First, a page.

+1 Recommend
0 collections
      • Record: found
      • Abstract: found
      • Article: not found

      Cannabinoid receptors and modulation of cyclic AMP accumulation in the rat brain.

      Journal of Neurochemistry

      Analgesics, Animals, Brain, cytology, metabolism, Cyclic AMP, GTP-Binding Proteins, physiology, In Vitro Techniques, Male, Phenanthridines, pharmacology, Rats, Rats, Inbred Strains, Receptors, Cannabinoid, Receptors, Drug, Tissue Distribution

      Read this article at

          There is no author summary for this article yet. Authors can add summaries to their articles on ScienceOpen to make them more accessible to a non-specialist audience.


          The mechanism by which cannabinoid compounds produce their effects in the rat brain was evaluated in this investigation. Cannabinoid receptors, quantitated by [3H]CP-55,940 binding, were found in greatest abundance in the rat cortex, cerebellum, hippocampus, and striatum, with smaller but significant binding also found in the hypothalamus, brainstem, and spinal cord. Using rat brain slice preparations, we evaluated the effect of desacetyllevonantradol on basal and forskolin-stimulated cyclic AMP accumulation in the regions exhibiting the greatest cannabinoid receptor density. Desacetyllevonantradol (10 microM) reduced cyclic AMP levels in the hippocampus, frontal cortex, and striatum. In the cerebellum, however, the response to desacetyllevonantradol was biphasic with cyclic AMP accumulation being decreased at lower and increased at higher concentrations. Desacetyllevonantradol reduced cyclic AMP accumulation in isoproterenol-stimulated slices in the cortex and cerebellum, but not in the hippocampus. Cells that responded to vasoactive intestinal peptide with an increase in cyclic AMP accumulation in the hippocampus and cortex also responded to desacetyllevonantradol. The modulation of cyclic AMP accumulation by desacetyllevonantradol could be attenuated following stereotaxic implantation of pertussis toxin, supporting the involvement of a G protein in the cannabinoid response in the brain. However, other actions of cannabinoid compounds may also affect the cyclic AMP levels in brain slice preparations.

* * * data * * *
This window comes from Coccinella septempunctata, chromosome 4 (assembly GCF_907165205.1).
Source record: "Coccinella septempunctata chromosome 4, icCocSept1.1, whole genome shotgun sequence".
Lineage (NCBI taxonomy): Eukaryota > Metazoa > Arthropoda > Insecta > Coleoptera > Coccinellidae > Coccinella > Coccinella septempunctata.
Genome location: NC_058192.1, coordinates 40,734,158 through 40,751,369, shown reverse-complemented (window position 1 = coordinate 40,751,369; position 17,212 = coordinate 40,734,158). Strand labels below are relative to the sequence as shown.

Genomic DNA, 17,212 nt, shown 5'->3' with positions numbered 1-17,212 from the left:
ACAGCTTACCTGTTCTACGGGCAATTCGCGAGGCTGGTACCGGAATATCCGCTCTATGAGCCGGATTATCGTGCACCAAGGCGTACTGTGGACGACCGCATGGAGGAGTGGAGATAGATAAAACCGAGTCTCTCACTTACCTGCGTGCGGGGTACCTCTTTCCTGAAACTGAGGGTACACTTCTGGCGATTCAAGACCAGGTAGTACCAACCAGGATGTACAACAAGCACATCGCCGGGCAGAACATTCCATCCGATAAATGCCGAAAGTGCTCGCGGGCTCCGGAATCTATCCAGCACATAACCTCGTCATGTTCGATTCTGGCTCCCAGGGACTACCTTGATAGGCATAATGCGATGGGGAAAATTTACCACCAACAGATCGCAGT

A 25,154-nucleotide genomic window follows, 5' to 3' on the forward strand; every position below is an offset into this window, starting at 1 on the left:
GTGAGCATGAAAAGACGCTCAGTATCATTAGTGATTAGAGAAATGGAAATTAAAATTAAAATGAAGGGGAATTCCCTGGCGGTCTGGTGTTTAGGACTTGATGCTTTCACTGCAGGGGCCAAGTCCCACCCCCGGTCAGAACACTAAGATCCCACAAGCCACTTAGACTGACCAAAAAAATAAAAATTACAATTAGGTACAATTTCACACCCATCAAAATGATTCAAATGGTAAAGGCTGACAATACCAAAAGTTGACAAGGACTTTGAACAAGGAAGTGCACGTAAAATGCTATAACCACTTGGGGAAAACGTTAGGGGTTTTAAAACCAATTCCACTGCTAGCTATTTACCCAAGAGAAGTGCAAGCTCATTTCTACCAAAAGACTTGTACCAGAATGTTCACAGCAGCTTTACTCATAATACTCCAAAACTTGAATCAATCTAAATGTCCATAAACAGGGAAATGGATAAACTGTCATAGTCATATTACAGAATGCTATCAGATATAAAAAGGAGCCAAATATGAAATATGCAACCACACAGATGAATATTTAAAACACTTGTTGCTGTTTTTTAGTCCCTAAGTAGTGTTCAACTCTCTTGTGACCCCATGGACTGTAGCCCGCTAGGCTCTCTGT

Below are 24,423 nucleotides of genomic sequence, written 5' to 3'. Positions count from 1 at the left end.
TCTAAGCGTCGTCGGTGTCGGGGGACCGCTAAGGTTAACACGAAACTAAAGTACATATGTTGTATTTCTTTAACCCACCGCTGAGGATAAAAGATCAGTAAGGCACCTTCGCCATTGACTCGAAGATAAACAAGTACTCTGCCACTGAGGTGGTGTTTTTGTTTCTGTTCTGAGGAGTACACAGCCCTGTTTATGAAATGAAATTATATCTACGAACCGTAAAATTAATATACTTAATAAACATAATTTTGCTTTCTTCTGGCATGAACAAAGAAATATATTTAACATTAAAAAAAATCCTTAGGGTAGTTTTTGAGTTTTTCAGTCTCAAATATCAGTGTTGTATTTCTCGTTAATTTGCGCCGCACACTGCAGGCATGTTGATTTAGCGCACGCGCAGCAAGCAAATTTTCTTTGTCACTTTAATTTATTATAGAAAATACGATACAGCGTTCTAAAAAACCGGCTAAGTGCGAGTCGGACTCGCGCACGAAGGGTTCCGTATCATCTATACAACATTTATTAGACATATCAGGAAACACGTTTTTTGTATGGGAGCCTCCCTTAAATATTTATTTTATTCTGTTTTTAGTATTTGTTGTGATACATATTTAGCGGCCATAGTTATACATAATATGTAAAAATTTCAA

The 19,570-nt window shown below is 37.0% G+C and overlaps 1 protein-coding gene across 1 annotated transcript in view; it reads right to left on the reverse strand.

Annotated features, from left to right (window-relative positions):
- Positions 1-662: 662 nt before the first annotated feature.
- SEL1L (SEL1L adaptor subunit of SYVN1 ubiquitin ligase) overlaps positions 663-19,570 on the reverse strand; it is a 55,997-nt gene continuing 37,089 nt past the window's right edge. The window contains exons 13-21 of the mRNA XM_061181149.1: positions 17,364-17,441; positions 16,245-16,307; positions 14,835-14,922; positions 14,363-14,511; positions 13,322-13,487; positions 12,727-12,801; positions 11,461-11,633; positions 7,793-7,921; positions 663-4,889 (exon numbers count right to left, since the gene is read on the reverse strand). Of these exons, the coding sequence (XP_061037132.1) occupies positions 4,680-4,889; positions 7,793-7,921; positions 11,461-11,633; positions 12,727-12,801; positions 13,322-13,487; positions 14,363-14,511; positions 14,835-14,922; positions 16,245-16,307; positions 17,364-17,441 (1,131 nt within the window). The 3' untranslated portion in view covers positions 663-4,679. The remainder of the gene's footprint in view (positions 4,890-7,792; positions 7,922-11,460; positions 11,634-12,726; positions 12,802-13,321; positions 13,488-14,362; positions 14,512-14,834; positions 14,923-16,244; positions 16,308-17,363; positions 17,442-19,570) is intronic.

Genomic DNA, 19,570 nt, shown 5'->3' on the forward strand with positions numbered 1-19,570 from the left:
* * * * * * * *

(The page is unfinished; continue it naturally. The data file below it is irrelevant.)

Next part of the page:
Related collections

          Author and article information



          Comment on this article